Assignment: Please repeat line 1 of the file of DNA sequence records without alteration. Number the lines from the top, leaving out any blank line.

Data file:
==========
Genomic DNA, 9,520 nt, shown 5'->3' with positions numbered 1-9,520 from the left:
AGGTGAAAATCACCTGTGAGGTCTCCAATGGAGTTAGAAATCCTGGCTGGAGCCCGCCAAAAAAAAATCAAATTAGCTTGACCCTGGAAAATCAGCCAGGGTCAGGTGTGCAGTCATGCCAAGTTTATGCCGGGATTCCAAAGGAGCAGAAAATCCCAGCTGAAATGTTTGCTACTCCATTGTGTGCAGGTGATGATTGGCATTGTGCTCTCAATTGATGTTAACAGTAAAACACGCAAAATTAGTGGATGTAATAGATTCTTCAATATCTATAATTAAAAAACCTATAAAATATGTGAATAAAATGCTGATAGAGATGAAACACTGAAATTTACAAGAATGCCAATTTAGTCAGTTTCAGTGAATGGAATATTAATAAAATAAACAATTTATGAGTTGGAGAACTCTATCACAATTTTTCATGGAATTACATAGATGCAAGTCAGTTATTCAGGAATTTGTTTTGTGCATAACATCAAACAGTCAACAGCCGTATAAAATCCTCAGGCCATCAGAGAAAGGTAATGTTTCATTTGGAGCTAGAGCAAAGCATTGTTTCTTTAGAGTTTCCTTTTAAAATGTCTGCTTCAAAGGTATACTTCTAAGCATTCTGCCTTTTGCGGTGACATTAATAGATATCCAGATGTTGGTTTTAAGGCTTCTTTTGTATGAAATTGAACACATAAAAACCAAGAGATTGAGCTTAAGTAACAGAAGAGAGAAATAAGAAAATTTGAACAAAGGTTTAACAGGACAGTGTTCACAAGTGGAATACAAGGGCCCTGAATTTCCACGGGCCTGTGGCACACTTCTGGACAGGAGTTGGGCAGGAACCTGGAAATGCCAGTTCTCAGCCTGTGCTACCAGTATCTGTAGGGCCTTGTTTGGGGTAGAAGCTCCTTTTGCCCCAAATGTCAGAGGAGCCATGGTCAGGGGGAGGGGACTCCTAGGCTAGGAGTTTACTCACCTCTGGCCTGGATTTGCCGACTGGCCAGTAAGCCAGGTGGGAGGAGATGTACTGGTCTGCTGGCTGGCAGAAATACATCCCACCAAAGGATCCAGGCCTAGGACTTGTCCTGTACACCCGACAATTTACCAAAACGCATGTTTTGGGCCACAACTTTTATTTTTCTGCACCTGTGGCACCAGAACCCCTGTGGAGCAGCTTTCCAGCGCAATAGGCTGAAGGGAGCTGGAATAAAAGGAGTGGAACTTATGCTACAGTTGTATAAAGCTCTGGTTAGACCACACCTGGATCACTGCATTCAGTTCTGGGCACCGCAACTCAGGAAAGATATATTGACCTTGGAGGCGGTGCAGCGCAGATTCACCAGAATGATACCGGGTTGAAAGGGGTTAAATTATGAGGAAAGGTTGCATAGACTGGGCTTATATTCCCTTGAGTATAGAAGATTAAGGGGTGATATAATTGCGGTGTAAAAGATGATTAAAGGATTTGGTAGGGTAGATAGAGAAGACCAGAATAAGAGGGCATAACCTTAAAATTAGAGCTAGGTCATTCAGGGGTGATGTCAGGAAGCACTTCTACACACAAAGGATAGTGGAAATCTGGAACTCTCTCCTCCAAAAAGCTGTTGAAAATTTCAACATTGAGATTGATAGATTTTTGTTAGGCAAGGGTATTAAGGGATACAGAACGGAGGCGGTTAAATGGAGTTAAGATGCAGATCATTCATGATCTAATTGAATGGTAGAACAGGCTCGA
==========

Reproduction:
Genomic DNA, 9,520 nt, shown 5'->3' with positions numbered 1-9,520 from the left: